Later, when Lillith invites him to a meeting in her office, he shrugs it all off as a pragmatic guess. Their affair is conducted within the edits -- we never see them kiss or leave a bedroom together... or even share drinks and smokes in a lake-side lounge. It's a pity, as we sense there's something crazy about their relationship, just like that between Phyllis and Walter in Double Indemnity (1944), two hustlers on the road to hell. Stan discovers that Lillith records her patients' couch sessions with a concealed machine (acetate record cutter, state-of-the-art for the early forties), brutally insists that she's no different than he. Yet it's not long before Stan ends up on her couch, confessing his involvement in the death of Pete. Says Lillith, "You're completely normal... selfish and ruthless to get what you want... and when you have it, kind and gentle."

Now Stan trusts Lillith completely, just as he once did with Zeena. Mrs. Peabody wants to give him money, a radio station... Grindle outbids her, gives Stan thousands, which he passes on to Lillith for safe keeping. Lillith is quite the mover -- in one clandestine rendezvous on the lakeshore, she arrives in a speedboat. Sex is subverted to the excitement of a scam, and the millionaire Ezra Grindle is their mark. We've already seen how Stan can find the insecurity in a person when he manipulates the old Marshall who comes to shut down the carnival. Like Iago, he is a natural master of 3rd party paranoia.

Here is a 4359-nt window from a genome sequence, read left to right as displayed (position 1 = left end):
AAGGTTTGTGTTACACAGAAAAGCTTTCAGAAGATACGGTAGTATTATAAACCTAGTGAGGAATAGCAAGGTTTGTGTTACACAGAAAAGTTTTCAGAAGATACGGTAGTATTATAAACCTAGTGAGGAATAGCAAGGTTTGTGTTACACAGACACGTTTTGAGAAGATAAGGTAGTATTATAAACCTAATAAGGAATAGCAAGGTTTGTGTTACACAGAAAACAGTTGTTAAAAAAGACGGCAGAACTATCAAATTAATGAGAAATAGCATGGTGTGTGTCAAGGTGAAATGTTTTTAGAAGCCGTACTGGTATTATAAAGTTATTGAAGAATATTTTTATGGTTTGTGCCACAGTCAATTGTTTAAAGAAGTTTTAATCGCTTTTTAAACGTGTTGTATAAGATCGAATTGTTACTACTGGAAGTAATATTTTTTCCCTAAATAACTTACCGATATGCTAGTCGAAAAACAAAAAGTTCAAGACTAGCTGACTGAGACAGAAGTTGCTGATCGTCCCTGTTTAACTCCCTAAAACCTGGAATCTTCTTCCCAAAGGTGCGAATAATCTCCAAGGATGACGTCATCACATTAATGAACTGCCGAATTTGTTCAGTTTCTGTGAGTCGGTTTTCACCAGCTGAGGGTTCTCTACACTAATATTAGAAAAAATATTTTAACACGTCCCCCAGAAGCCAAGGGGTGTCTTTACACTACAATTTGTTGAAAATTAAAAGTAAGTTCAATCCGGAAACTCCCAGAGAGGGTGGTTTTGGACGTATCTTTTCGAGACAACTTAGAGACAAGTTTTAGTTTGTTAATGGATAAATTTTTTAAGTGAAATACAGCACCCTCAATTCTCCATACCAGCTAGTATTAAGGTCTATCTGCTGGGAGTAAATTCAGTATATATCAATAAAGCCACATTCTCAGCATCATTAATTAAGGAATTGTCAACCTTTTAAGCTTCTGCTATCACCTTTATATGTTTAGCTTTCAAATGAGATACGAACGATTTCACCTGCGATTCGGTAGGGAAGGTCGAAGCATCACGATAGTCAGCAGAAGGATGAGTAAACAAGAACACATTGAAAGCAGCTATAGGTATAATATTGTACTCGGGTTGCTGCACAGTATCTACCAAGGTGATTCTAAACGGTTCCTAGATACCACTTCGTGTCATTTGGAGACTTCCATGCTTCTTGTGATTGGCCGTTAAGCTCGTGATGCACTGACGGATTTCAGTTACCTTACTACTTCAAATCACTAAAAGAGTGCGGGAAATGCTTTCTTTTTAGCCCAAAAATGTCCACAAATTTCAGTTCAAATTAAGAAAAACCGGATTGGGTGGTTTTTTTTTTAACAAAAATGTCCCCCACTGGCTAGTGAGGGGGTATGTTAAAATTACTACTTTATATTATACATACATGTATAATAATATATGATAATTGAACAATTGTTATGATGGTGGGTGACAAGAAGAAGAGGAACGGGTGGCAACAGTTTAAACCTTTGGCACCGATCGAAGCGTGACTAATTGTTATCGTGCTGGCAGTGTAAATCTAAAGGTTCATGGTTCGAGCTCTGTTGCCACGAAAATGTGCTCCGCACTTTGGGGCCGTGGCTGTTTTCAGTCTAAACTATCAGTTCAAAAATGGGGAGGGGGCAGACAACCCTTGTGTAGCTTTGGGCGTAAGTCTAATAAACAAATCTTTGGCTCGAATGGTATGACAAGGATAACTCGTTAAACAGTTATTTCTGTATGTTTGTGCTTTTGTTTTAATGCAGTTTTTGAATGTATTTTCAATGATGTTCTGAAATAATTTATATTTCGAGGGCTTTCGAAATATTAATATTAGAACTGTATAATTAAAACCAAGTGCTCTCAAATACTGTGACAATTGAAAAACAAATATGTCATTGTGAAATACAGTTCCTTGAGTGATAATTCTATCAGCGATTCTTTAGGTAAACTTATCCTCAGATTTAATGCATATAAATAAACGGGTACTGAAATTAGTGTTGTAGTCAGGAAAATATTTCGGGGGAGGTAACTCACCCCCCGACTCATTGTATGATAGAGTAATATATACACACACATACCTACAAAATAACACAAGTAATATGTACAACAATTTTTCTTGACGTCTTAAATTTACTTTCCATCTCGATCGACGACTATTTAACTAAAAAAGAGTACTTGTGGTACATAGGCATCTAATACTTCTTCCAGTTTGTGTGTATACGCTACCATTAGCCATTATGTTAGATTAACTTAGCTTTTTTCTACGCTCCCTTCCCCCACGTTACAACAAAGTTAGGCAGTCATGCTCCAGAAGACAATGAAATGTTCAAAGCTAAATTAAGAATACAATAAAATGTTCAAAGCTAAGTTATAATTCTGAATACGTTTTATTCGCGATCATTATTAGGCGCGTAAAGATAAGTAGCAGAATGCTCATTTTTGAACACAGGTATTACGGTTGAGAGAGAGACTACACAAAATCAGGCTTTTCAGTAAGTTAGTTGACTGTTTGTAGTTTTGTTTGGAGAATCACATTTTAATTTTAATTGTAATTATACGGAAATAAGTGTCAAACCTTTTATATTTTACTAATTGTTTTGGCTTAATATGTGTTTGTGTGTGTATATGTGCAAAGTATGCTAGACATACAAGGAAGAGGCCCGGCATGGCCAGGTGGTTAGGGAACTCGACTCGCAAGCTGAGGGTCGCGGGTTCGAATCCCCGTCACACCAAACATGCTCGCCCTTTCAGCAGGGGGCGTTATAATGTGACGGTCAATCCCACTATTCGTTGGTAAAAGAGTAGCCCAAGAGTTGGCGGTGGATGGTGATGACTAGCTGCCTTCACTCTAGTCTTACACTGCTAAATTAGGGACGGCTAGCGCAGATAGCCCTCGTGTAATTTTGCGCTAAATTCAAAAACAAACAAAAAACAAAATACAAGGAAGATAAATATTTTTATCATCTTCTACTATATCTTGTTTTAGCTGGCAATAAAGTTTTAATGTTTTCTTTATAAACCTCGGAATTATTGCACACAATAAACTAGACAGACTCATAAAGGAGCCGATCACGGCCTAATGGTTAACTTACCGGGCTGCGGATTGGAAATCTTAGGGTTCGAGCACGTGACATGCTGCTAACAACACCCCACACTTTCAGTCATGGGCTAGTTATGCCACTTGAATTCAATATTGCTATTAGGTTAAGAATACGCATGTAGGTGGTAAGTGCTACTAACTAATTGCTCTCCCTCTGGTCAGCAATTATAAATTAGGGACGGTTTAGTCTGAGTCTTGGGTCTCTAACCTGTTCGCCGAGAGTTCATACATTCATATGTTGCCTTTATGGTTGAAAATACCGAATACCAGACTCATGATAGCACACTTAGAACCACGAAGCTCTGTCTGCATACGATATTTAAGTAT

While there are many good things about this film, it does have some weaknesses. The narrative is a bit hurried at times, especially at the end when Stan returns to the carnival as a broken drunken wretch. This is not unusual when a script is based on a novel, which by nature is verbalized and covers a lot of history/time. The symmetry, achieved at the expense of real Time, might appear convenient with its literary loops, even when these loops are effective. We might laugh at the stagey morality and at so many characters with hearts of gold as all this seems out of step with contemporary living, even if we sympathize with its Biblical certainty. Yet withal the ensemble flow suits the "nightmare" quality of the action, most of it internalized to night settings, so that we can easily accommodate the superstitions of the characters and the unrealistic closing sequences.